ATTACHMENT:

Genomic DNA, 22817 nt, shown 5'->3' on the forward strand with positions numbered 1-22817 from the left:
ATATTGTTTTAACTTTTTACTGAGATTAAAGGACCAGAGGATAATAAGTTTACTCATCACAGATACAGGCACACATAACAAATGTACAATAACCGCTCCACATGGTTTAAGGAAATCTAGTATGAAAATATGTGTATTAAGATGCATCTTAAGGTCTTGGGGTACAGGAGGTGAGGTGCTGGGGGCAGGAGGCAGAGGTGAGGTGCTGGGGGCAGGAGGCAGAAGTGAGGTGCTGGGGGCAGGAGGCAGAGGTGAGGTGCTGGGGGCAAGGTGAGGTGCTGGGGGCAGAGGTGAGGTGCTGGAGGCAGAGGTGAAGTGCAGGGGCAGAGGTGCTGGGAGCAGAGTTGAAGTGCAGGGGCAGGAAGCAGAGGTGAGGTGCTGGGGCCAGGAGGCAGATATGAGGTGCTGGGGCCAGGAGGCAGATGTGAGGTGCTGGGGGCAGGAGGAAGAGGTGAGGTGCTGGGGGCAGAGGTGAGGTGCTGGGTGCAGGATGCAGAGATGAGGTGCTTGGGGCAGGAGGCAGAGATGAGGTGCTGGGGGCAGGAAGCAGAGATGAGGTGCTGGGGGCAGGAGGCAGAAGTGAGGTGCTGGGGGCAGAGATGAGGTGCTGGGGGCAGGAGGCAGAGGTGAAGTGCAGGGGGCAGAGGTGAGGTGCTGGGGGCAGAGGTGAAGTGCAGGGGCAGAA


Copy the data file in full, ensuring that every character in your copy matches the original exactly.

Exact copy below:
Genomic DNA, 22817 nt, shown 5'->3' on the forward strand with positions numbered 1-22817 from the left:
ATATTGTTTTAACTTTTTACTGAGATTAAAGGACCAGAGGATAATAAGTTTACTCATCACAGATACAGGCACACATAACAAATGTACAATAACCGCTCCACATGGTTTAAGGAAATCTAGTATGAAAATATGTGTATTAAGATGCATCTTAAGGTCTTGGGGTACAGGAGGTGAGGTGCTGGGGGCAGGAGGCAGAGGTGAGGTGCTGGGGGCAGGAGGCAGAAGTGAGGTGCTGGGGGCAGGAGGCAGAGGTGAGGTGCTGGGGGCAAGGTGAGGTGCTGGGGGCAGAGGTGAGGTGCTGGAGGCAGAGGTGAAGTGCAGGGGCAGAGGTGCTGGGAGCAGAGTTGAAGTGCAGGGGCAGGAAGCAGAGGTGAGGTGCTGGGGCCAGGAGGCAGATATGAGGTGCTGGGGCCAGGAGGCAGATGTGAGGTGCTGGGGGCAGGAGGAAGAGGTGAGGTGCTGGGGGCAGAGGTGAGGTGCTGGGTGCAGGATGCAGAGATGAGGTGCTTGGGGCAGGAGGCAGAGATGAGGTGCTGGGGGCAGGAAGCAGAGATGAGGTGCTGGGGGCAGGAGGCAGAAGTGAGGTGCTGGGGGCAGAGATGAGGTGCTGGGGGCAGGAGGCAGAGGTGAAGTGCAGGGGGCAGAGGTGAGGTGCTGGGGGCAGAGGTGAAGTGCAGGGGCAGAA